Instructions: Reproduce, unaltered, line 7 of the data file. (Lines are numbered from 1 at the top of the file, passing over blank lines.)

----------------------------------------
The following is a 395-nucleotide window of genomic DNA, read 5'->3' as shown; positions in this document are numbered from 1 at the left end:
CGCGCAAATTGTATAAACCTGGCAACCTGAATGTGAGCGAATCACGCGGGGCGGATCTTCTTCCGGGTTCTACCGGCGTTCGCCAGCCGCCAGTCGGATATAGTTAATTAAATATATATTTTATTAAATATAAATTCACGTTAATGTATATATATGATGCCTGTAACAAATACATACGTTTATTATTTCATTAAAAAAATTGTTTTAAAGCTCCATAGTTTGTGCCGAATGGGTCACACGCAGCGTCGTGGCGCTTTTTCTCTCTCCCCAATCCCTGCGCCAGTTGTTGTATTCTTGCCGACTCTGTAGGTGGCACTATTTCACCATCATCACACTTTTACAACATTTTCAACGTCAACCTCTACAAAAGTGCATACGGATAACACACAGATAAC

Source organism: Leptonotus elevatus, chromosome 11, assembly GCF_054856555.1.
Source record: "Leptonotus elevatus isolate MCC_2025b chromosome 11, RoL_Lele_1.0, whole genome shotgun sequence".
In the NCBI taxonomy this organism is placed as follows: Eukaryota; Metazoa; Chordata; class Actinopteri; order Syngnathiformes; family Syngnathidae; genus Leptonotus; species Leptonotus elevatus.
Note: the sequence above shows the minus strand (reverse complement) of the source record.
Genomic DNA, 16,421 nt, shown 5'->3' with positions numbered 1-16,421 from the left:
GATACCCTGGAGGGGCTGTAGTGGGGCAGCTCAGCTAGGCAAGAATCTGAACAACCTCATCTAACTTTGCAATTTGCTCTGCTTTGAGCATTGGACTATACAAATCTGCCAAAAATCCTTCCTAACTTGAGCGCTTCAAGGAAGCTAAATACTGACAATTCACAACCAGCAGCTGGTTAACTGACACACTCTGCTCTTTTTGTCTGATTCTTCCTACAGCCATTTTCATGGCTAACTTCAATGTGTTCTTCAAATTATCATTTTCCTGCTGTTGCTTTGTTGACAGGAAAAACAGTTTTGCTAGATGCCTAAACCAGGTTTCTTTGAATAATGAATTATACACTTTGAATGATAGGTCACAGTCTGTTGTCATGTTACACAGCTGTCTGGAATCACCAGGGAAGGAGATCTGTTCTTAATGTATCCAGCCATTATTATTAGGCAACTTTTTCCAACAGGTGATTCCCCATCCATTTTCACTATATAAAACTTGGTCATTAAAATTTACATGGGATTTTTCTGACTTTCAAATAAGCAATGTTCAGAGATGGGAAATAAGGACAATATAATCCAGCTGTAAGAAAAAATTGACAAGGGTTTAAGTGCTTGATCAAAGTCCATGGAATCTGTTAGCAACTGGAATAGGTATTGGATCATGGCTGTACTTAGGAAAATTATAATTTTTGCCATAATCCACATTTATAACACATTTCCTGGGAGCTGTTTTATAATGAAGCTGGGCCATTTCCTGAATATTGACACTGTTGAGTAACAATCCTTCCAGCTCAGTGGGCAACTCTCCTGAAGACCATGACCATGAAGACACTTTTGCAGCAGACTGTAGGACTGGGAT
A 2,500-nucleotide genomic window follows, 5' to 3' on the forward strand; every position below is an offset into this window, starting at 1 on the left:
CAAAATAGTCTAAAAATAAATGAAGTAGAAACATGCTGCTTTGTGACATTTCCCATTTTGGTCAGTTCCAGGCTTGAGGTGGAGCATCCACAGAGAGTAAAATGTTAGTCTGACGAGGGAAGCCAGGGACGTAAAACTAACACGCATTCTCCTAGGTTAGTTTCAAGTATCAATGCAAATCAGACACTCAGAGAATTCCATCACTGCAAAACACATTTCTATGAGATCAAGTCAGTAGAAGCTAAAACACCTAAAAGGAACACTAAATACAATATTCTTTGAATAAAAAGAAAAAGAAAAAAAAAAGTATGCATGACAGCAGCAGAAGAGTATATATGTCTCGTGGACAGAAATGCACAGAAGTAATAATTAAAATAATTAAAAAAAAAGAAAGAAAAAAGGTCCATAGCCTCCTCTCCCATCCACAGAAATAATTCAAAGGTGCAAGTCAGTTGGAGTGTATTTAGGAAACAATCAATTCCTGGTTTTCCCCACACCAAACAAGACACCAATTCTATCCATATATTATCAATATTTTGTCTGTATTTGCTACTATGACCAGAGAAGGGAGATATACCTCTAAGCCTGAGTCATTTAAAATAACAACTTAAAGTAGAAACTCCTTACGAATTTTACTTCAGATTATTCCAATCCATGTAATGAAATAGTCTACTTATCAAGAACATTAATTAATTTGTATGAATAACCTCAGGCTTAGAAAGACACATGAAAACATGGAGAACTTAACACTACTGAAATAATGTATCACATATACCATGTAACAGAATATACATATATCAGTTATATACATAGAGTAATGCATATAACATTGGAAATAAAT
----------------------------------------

Genomic DNA, 16,421 nt, shown 5'->3' with positions numbered 1-16,421 from the left: